Definition of Cadence. Meaning of Cadence. Synonyms of Cadence

Here you will find one or more explanations in English for the word Cadence. Also in the bottom left of the page several parts of wikipedia pages related to the word Cadence and, of course, Cadence synonyms and on the right images related to the word Cadence.

Definition of Cadence

Cadence
Cadence Ca"dence, v. t. To regulate by musical measure. These parting numbers, cadenced by my grief. --Philips.

Meaning of Cadence from wikipedia

- In Western musical theory, a cadence (Latin cadentia, "a falling") is "a melodic or harmonic configuration that creates a sense of resolution [finality...
- Cadence of Hyrule: Crypt of the NecroDancer Featuring The Legend of Zelda is a rhythm game developed by Brace Yourself Games and published by Nintendo...
- The Andalusian cadence (diatonic phrygian tetrachord) is a term adopted from flamenco music for a chord progression comprising four chords descending...
- Cadence Design Systems, Inc., headquartered in San Jose, California, is an American multinational com****tional software company, founded in 1988 by the...
- A cadence is a melodic or harmonic configuration that creates a sense of resolution. Cadence may also refer to: Cadence (vocal group), a Canadian a cappella...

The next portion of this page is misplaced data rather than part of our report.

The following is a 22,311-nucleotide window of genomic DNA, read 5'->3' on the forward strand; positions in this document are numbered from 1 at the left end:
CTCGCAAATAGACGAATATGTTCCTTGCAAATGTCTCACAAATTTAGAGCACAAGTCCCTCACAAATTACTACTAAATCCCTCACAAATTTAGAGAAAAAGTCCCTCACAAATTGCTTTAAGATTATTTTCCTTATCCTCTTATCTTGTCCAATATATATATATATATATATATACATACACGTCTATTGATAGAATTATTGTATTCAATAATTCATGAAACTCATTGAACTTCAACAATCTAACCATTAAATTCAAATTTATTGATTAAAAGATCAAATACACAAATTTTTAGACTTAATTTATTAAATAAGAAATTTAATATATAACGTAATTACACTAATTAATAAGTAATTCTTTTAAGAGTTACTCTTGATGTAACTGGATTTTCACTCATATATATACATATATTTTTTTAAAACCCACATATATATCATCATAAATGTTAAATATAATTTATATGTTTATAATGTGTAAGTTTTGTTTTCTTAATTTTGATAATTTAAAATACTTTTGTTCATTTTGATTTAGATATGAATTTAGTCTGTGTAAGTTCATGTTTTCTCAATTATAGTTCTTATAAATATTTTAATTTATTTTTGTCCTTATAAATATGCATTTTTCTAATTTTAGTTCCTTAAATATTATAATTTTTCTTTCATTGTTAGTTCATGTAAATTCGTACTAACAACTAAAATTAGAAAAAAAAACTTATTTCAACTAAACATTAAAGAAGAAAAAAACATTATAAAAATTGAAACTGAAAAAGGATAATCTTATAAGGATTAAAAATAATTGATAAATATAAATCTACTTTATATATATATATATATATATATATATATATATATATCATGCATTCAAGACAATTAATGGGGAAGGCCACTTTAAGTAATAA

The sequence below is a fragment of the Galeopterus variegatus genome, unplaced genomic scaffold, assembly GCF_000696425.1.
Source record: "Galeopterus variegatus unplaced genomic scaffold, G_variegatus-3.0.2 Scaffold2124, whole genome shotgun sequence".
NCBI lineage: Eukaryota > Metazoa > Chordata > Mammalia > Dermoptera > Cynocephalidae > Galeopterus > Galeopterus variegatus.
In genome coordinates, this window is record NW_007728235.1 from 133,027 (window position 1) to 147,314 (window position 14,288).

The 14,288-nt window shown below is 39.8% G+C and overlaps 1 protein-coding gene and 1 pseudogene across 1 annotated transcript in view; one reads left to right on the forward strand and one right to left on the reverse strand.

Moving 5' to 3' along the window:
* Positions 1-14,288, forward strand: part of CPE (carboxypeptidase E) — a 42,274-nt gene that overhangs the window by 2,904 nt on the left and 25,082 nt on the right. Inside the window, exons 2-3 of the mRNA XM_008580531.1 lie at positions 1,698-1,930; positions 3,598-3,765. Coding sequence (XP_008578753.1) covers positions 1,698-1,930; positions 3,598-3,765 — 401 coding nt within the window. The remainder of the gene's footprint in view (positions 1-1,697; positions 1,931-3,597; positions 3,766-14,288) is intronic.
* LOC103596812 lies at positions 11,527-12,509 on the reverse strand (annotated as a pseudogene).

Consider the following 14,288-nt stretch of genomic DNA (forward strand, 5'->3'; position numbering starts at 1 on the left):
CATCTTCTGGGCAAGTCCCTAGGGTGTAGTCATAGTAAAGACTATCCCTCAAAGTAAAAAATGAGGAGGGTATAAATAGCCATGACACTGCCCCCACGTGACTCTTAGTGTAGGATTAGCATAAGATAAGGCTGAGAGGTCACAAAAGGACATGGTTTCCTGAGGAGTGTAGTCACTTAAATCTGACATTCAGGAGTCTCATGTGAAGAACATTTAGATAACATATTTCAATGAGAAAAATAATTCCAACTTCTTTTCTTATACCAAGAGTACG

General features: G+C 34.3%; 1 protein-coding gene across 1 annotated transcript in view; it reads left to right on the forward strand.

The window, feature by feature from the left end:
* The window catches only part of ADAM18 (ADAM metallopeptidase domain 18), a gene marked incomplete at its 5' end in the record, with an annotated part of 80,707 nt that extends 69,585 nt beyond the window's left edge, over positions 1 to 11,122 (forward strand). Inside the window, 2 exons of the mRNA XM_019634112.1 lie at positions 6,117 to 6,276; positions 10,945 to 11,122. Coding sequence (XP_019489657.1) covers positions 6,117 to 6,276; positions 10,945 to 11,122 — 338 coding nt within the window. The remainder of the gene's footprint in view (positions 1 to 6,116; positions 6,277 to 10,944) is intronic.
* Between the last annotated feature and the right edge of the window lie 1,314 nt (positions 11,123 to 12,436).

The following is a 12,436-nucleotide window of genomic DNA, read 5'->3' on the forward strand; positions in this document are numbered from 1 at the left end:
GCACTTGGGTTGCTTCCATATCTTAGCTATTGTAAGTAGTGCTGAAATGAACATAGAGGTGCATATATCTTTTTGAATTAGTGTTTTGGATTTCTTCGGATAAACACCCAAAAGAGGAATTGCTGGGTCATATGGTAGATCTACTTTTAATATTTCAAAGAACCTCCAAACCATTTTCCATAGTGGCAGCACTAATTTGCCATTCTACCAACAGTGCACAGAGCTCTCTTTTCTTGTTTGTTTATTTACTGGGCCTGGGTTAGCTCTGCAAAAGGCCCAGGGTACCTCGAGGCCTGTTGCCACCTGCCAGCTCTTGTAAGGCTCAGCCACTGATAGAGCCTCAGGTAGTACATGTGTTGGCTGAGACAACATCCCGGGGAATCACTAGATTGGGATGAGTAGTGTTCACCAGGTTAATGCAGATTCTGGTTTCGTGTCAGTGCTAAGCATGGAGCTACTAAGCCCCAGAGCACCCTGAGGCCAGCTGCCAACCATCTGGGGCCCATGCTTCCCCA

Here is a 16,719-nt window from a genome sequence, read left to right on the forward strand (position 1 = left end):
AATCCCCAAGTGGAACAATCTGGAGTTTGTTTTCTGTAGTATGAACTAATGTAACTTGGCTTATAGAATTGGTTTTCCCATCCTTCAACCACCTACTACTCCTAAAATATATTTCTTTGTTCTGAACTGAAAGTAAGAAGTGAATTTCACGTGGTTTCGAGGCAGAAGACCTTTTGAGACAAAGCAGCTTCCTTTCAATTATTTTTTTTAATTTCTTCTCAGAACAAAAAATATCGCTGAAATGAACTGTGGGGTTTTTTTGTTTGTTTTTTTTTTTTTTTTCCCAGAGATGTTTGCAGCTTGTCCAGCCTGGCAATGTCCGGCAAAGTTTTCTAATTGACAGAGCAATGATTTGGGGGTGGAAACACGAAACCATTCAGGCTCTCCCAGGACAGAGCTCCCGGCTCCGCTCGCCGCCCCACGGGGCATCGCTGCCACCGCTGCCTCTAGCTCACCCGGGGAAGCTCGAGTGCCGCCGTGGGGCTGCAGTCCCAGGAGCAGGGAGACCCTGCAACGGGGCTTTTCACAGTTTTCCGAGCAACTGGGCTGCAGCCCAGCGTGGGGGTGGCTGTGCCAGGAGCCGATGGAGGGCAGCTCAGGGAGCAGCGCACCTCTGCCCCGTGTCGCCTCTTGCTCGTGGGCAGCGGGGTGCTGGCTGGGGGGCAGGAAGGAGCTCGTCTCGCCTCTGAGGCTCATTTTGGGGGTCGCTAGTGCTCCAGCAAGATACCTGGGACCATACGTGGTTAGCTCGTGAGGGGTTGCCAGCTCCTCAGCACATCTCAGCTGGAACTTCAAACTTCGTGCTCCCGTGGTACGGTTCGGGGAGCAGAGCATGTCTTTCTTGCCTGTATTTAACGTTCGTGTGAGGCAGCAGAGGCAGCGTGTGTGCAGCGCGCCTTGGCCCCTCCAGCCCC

- Cadence Bank is a US-based bank with 99 branches in Alabama, Florida, Georgia, Mississippi, Tennessee and Texas. The bank is based in Atlanta, with executive...
- In the armed services, a military cadence or cadence call is a traditional call-and-response work song sung by military personnel while running or marching...
- In cycling, cadence (or pedalling rate) is the number of revolutions of the crank per minute; this is the rate at which a cyclist is pedalling/turning...
- In heraldry, cadency is any systematic way to distinguish arms displa**** by descendants of the holder of a coat of arms when those family members have...
- A Landini cadence (Landini sixth or Landini sixth cadence), or under-third cadence, is a type of cadence, a technique in music composition, named after...
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